also im not neccessaryly talking full "Detroit: Become  Human" - style. imo they dont need bodies at all . i just mean a control software for personal homes, infrastructure and the sorts that makes logical decisions and understands relations and context of things. 

more specifically i was looking around what kind of home automation systems are on the market right now and it started with me wondering why theres not camera based systems. we got actuators like motors, fans, and switches, that control sunbliinds, light, doors, aircon, but you still need to configure it all from a tablet ie push a button or configure fixed routines. so i was wondering first why not track people in the house and use that data as well alongside recognition identifying them that would make the whole system way better. ...and then i drifted towards way not skip it all and get jarvis. well that was my train of thought here.

"I know its stupidly overdone and unreasonably unneccesary but wouldnt it be awesome if ..."

 

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logic alone cannot describe the behavior of consciousness because the seat of all awareness is the profoundly irrational unconscious, and the unconscious is an unknowable essence science cannot describe the behavior of,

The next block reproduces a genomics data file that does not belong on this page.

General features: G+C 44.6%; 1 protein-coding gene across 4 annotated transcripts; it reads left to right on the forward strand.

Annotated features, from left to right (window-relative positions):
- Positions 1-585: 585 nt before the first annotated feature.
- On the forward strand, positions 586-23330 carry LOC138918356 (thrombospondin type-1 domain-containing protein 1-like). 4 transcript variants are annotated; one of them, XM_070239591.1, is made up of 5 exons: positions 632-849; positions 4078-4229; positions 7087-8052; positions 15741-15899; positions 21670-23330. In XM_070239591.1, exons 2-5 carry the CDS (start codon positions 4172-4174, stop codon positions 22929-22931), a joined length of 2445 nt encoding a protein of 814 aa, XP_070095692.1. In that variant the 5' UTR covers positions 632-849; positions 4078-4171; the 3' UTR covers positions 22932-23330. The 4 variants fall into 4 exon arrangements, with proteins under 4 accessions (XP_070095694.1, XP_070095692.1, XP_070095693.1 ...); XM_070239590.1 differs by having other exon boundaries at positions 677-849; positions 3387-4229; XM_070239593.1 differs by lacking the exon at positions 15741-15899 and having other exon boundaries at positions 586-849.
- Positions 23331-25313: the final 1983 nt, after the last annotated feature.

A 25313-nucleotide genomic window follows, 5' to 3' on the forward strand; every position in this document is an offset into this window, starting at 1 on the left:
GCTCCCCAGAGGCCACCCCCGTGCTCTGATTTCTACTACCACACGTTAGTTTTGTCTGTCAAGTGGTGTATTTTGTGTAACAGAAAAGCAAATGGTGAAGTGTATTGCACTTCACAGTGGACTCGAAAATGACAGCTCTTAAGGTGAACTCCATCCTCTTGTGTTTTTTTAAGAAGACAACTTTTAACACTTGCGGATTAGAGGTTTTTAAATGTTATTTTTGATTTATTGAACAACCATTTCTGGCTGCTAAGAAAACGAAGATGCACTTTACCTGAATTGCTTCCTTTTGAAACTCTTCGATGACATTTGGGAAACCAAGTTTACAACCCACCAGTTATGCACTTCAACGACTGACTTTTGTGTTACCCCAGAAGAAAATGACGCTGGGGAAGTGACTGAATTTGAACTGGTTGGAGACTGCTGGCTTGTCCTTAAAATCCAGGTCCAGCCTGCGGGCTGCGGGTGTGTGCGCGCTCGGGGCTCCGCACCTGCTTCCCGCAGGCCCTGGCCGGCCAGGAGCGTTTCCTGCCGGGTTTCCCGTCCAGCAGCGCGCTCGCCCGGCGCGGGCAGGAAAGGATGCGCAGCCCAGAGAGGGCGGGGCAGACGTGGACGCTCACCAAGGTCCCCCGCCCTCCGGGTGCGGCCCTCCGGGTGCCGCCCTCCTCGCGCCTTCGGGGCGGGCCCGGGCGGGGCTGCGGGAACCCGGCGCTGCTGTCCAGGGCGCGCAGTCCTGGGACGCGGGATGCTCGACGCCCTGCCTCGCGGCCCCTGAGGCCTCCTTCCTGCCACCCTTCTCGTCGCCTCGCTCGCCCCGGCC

for an artificial intelligence to be fully intelligent it would need to be constructed from autonomous irrational systems and not bound by the artificial rules of logic, which would mean it would most likely not care for us or our methods of communication

 

SAL-9000: "Will I dream?"

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Currently building Ultron in my garage.  Scheduled release date is March 2025.  

"And I'll be damned if I let myself trip from a lesser man's ledge"

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6 minutes ago, Velcade said:

Currently building Ultron in my garage.  Scheduled release date is March 2025.  

you saying you got an infinity stone laying around? :D

"I know its stupidly overdone and unreasonably unneccesary but wouldnt it be awesome if ..."

 

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1 minute ago, cluelessgenius said:

you saying you got an infinity stone laying around? :D

Shhhhhh... ;)

"And I'll be damned if I let myself trip from a lesser man's ledge"

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8 minutes ago, Velcade said: